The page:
Debt-relief scams have hurt tens of thousands of Americans under false promises of reducing debts and eliminating collection accounts. After doing business with these companies, borrowers end up in more debt. Depending on the type of debt, borrowers can end up losing their most precious possessions.
Take the case of a Brooklyn woman who was behind on her $30,000 home equity loan and desperate for a solution. She turned to Homeowners Assistance Services, which wrote her a check for $50,000. As it turns out, she had signed over the deed to her home, and now Homeowners Assistance Services was threatening an eviction.
We have written previous blogs on student loan debt-relief scams and how these fraudsters charge former students and graduates hundreds of dollars for information that can be obtained at no cost. Former students and graduates who get caught up in debt-relief scams use money that could have paid down student loan balances, in some cases, leading to default. Like other debt-relief scams, these ‘companies’ require upfront fees for services.
Many debt-relief scams have come under the radar of the Federal Trade Commission and state Attorney General offices. However, there are still scams taking advantage of desperate people who might be unaware of much safer options for relieving the pressure of excessive debts.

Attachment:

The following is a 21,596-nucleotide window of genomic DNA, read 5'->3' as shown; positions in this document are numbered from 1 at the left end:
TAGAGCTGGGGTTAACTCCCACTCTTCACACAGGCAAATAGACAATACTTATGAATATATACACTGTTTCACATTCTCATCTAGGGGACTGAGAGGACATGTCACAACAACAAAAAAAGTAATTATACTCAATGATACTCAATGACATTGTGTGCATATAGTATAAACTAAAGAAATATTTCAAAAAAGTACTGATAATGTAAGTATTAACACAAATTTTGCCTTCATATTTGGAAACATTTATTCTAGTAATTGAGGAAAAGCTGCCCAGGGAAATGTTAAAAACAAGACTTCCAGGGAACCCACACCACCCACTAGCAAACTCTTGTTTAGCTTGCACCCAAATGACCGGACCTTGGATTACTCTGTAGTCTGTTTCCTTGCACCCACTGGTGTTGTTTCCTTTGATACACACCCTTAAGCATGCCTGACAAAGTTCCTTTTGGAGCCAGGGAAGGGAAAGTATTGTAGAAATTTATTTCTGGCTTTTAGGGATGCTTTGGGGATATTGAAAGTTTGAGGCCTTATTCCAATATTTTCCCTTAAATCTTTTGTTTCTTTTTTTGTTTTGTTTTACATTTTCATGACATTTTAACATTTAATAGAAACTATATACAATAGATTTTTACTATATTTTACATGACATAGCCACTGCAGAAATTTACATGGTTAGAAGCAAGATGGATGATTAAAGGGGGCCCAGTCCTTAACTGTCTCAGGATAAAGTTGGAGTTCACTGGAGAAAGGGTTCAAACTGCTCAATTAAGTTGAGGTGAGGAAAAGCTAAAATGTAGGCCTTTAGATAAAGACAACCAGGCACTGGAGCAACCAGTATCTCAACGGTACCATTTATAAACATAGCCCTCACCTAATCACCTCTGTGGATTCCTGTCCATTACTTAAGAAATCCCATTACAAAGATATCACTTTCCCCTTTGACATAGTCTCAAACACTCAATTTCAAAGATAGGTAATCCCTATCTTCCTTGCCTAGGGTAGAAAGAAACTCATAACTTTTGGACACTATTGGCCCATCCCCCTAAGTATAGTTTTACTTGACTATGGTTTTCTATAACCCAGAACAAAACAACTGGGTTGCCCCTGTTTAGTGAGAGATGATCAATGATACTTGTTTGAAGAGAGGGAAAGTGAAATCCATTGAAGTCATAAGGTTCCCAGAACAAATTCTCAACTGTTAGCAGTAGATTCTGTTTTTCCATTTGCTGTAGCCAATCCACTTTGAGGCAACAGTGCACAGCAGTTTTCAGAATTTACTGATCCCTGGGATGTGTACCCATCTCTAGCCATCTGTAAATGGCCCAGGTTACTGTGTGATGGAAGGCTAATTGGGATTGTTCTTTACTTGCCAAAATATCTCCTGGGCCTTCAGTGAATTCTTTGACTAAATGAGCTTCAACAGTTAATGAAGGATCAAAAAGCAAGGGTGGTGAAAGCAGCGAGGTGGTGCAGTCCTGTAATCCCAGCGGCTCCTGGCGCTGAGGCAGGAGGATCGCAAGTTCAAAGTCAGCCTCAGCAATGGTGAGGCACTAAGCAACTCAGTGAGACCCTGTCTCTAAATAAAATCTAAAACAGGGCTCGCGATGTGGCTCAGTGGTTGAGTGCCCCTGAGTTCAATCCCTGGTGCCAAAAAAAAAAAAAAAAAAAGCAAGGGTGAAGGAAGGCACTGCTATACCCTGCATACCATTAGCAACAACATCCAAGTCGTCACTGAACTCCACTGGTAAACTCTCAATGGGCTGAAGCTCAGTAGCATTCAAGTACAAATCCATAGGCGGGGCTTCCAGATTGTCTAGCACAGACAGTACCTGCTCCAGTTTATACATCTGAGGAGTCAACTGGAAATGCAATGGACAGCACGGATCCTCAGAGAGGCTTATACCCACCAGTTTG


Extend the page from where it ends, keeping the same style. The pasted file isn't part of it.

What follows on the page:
How Can I Avoid Debt-Relief Scams?
Borrowers can spot debt-relief scams fairly easily with a simple Google search, as chances are high that other people have been defrauded. In addition, legitimate debt-relief organizations will not charge upfront fees for services.
If borrowers are really struggling with debt and desperate for a way out, it would help to contact a bankruptcy attorney. Chapter 13 bankruptcy can help reorganize burdensome debts, making finances more manageable.
The Sader Law Firm – Kansas City Bankruptcy Attorneys